The previous-generation Suzuki New Swift GLX.MT started a revolution in the light car segment, but has the new one upped the ante once again?
If you’re a movie buff you’d well and truly know how irritating it is when Hollywood decides to make a horrible sequel of your favourite film. Starship Troppers is a good example, the first movie was pretty good, but the second one left a lot to the imagination. Predator 2, Superman Returns… the list goes on.
What about cars? When a car company nails a certain look, feel and hence starts a trend in an entire category, it’s very difficult to maintain momentum and bring out the next-generation of the same model that continues with similar levels of success.
The Suzuki Swift was the first of the new-generation of light cars that went for the cutesy look, but also provided serious ride and handling characteristics with great practicality, build quality and reliability. I liken it an affordable Japanese built Mini Cooper. It was arguably the first of the light-cars that even young men found okay to be seen in (that’s a big call). Nearly seven years has gone by since the last-generation Swift went on sale in Australia, resulting in more than 65,000 sales.
Back to our sequels analogy. Why do some movie sequels suck? Generaly it’s because they lack the same big-name actors, the story is pretty poor and the budget is about 1/10th of the original. Lucky for Suzuki, the new Swift is more like Iron Man 2. Everything you loved about the first movie but more action, more goodies and if you happen to be female, more Robert Downey Junior. Essentially just, more Swift.
From the outside it looks relatively similar to the old one, which is good for many reasons. One, because it will keep the good resale value of the old model (it’s always a good sign when a brand cares about its existing customers). Two, because everyone loved the original unique design, and three, because good car design philosophy has changed somewhat to be more evolutionary than revolutionary.
Suzuki had the option of going for a more radical design but decided to stick with the same theme. The big question though, is whether or not it will stand the test of time. The original design is now more than seven years old and this evolutionary update will no doubt carry the nameplate for at least the next five years. Will it still look good then? Only time will tell.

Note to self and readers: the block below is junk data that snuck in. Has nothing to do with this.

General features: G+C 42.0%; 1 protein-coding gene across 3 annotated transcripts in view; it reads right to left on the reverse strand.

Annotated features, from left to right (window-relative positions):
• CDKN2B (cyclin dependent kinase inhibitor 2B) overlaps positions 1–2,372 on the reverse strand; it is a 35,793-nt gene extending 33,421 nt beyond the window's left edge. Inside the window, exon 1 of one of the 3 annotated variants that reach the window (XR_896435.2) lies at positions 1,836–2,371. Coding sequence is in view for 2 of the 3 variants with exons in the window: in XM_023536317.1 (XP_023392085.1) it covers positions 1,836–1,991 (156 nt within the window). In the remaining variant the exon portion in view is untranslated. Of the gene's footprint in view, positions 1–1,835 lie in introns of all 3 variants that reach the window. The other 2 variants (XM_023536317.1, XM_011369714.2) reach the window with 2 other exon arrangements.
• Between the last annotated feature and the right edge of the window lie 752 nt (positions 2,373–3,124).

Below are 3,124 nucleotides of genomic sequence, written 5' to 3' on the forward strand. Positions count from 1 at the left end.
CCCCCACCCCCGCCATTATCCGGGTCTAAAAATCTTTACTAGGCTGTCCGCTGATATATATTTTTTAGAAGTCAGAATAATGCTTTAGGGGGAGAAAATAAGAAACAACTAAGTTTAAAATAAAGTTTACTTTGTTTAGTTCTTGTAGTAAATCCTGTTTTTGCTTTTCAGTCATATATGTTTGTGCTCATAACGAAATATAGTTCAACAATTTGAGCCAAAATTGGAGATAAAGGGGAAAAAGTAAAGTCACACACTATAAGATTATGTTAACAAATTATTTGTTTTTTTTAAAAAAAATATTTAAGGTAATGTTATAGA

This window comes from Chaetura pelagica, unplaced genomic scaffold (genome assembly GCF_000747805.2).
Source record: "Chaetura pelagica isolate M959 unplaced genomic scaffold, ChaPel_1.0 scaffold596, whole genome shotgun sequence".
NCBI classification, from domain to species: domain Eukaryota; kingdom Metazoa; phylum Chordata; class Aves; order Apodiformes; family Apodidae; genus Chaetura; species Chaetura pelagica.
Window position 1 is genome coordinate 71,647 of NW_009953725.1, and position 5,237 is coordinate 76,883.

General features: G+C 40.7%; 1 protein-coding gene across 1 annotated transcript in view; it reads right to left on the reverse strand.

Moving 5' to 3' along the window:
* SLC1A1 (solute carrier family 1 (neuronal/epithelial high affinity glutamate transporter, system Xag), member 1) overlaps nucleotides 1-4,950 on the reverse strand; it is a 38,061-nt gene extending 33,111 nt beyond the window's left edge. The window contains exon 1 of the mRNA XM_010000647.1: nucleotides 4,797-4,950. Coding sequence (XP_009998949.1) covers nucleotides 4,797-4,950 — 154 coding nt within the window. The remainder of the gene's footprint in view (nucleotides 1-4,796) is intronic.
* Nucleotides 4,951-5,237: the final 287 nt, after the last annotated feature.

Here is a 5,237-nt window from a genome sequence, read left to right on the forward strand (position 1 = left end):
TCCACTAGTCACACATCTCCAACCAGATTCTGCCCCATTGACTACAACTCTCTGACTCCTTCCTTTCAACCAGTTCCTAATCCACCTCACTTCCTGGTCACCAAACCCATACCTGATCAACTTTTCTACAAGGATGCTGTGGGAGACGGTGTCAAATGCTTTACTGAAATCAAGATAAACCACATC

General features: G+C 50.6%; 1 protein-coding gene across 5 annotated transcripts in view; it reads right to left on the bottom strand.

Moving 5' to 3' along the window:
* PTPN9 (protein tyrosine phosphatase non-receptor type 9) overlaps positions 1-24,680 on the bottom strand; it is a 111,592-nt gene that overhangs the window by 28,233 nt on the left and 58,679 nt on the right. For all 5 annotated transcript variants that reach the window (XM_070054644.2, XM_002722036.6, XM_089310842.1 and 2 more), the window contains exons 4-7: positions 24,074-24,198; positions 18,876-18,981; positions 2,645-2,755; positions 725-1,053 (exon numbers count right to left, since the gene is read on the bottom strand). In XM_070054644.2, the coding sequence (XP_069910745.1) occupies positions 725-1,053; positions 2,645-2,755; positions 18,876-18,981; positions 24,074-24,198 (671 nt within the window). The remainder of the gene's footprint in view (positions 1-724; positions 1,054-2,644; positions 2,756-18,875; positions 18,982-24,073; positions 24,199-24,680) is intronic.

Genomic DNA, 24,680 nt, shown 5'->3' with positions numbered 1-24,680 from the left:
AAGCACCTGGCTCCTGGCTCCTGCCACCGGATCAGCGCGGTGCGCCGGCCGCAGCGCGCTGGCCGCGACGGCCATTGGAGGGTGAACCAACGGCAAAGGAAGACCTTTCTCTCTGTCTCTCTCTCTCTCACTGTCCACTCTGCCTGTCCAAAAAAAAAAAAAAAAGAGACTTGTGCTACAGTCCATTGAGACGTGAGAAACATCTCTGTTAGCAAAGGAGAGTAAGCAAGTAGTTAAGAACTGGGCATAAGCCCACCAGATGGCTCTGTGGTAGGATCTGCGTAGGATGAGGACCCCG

SUZUKI ERTIGA GL M/T
The new Suzuki’s Ertiga’s compact form factor and low-slung, car-like proportions belie its considerable interior space, seven-seater capacity and generous cargo area.
At just 4 265 mm long, 1 695 mm wide and 1 685 mm high, the Ertiga looks the sleek and streamlined part, emphasised by short overhangs that position the wheels at each corner, thereby maximising interior space.
Also assisting the efficient packaging of the newcomer is the front-engined, front-wheel drive layout, which places all the bulky mechanicals at the front of the car, away from the passenger compartment, while also minimising drivetrain losses.
The interior dimensions of the cabin are impressive, with an interior length of 2 665 mm, an interior width of 1 415 mm and an interior height of 1 310 mm.
The three seating rows can be varied and configured to offer the optimum combination of accommodation and cargo space for different needs: from maximum seating space for seven, to a conventional split of two seating rows and a generous luggage compartment, or even both second and third seating rows folded down to create a cavernous cargo area.
With all three seating rows in position, the luggage compartment offers 135 litres of loading space. This increases to 482 litres when the third seating row is folded flat, while also folding down the second seat row increases cargo carrying capacity to a mammoth 736 litres. The cargo area dimensions are a generous 1 180 x 1 840 x 860 mm.
A key trait is the flat loading floor, created by folding the seating rows down, which eases loading of long items, and the fact that the second row seat bench is split 60:40, allowing an even more versatile combination of seating and cargo space. There’s even a hidden 22 litre storage space under the cargo floor in the case of GL and GLX models.
On the subject of access, the Ertiga’s rear doors open wide in the interests of easy passenger entry and exit, as well for easier loading and unloading of bulkier items. At the rear, a low loading height of 706 mm, and a generous loading aperture measuring 860 mm high and 1 180 mm wide, makes loading and unloading of cargo a cinch.
The Ertiga also offers ample cup holders and storage binnacles, including a glove compartment, a dashboard rack, door pockets, seat back pockets and bottle holders. The exact combination of storage options varies between GA, GL and GLX models.
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